Apple's new Flipboard-esque news aggregator app may be giving special treatment to certain news sites, but at least one of those favored sons is making the most of it.
Wired is running an experiment right now where they're giving Apple News users early exclusive access to one (or more ?) of Wired's feature articles. An article on NYC's architecture was "published" on the Wired website on Friday, but it won't be readable outside of the Apple News app until tomorrow, Tuesday.
In a move that hearkens back to a time when blogs like Engadget ghettoized their content by publishing a selection of articles in their own weekly magazine apps, Wired is giving Apple News users the first look at its best work.
Giving a specific channel an early exclusive comes at a cost but it can work to a news publisher's advantage, and it is obvious that Wired did get something out of it.
For one thing, this article is formatted much more along the lines of a news magazine app rather than a webpage or an article in an RSS feed. Wired clearly has access to special tools not available to the hoi polloi, and they used those tools to format this article to be published in Apple News.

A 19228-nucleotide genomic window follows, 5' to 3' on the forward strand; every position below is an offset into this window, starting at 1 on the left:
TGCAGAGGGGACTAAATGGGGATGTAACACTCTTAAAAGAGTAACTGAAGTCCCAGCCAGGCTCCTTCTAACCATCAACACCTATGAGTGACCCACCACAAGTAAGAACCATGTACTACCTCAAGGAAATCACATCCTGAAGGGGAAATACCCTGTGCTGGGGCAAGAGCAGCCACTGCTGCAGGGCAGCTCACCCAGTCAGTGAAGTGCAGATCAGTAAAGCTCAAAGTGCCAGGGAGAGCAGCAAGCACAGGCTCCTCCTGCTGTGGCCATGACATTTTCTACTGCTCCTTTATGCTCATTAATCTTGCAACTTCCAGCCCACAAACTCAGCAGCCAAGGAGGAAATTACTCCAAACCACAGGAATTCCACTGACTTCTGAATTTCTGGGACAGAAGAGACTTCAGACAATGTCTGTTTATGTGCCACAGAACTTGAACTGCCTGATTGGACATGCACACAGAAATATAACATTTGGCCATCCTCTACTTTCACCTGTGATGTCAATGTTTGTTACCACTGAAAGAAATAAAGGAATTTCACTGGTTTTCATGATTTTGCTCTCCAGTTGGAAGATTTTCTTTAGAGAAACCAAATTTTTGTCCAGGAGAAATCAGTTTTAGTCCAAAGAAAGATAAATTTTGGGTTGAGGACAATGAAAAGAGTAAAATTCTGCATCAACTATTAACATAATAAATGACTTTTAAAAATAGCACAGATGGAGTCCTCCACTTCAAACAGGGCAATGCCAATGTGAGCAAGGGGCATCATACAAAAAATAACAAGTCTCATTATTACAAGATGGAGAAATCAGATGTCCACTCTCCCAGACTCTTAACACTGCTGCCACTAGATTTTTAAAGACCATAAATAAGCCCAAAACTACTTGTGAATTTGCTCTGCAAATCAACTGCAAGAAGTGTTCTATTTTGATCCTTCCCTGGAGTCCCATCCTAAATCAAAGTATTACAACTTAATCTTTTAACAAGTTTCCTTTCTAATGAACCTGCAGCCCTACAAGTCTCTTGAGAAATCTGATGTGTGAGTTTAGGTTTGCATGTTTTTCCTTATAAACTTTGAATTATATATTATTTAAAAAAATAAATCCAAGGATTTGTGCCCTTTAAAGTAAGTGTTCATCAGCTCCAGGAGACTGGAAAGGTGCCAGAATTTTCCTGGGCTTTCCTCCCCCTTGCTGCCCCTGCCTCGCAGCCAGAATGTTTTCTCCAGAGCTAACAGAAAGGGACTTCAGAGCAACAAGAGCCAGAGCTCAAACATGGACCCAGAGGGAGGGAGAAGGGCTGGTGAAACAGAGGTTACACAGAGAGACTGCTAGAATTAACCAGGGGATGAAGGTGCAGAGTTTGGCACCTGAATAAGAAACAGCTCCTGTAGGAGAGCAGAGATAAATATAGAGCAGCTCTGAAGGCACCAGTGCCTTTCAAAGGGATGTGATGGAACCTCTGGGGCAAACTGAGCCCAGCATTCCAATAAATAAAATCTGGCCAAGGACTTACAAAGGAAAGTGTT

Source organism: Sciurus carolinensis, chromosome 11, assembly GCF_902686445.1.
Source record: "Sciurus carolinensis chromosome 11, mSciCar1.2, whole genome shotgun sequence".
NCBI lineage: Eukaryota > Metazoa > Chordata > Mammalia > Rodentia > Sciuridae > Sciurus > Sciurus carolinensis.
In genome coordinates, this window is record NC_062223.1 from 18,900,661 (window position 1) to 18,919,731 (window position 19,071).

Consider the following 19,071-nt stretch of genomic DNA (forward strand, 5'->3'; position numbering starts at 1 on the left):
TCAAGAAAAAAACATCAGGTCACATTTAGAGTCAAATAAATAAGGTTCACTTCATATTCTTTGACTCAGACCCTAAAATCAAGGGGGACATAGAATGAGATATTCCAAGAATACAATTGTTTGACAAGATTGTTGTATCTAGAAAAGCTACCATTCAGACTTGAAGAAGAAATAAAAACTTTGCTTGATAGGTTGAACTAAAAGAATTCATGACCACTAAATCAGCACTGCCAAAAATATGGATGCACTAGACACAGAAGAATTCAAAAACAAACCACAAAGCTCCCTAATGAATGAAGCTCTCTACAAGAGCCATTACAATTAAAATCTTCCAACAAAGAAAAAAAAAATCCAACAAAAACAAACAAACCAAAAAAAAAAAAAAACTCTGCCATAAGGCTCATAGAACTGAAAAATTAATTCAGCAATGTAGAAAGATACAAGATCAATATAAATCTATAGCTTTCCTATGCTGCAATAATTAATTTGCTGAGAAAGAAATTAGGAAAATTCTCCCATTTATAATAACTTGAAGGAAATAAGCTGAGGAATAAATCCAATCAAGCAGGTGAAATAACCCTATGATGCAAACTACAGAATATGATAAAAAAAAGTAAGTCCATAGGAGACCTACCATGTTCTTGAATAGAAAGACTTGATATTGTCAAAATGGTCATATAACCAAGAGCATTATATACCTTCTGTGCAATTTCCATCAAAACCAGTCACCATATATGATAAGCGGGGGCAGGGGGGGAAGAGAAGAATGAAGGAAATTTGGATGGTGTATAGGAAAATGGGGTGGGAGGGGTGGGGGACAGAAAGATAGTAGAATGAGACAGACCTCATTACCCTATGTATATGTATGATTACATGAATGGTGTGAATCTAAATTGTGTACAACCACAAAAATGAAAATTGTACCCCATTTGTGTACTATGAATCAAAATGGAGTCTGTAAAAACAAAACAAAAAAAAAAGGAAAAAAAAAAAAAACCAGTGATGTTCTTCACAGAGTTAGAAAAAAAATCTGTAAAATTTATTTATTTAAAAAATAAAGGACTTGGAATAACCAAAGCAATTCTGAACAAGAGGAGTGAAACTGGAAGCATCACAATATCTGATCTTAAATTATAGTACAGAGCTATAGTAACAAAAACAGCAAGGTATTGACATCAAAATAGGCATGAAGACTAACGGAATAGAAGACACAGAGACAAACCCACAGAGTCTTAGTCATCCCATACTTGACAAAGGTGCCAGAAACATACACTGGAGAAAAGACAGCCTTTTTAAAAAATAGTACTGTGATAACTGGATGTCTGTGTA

For example, this article has a huge header image as well as a "blurb" page with a teaser and bylines for the writer and photographer. And in the body of the article, there is a very pretty full-page mode for viewing images with the captions overlayed on top:
To be clear, Wired can use this image feature in all of its articles, but not all publishers in the Apple News app can make use of it.
Another way this resembles an article in a magazine app is the lack of sidebars recommending other content on the Wired website, and the lack of links leading to sources and related articles (Engadget Distro shared this defect).
Other articles in Apple News do link to sources (the links open in an in-app web browser) so it is hard to tell why this featured article has no links in the text. It could be an oversight or an intentional formatting decision, but either way it will hurt Wired's ability to engage with and keep the attention of readers.
Luckily for Wired, Apple News is still too new and doesn't have as many users as, say, Flipboard, so any potential downside from this experiment will be kept to a minimum.
While iOS 9 may have reached 50% adoption on Monday, that doesn't mean that very many iDevice owners cracked open Apple News right after they installed the update. It's far more likely that the current Apple News userbase is split equally between tech journalists and those readers who follow this topic.
found via Daring Fireball
image by rich115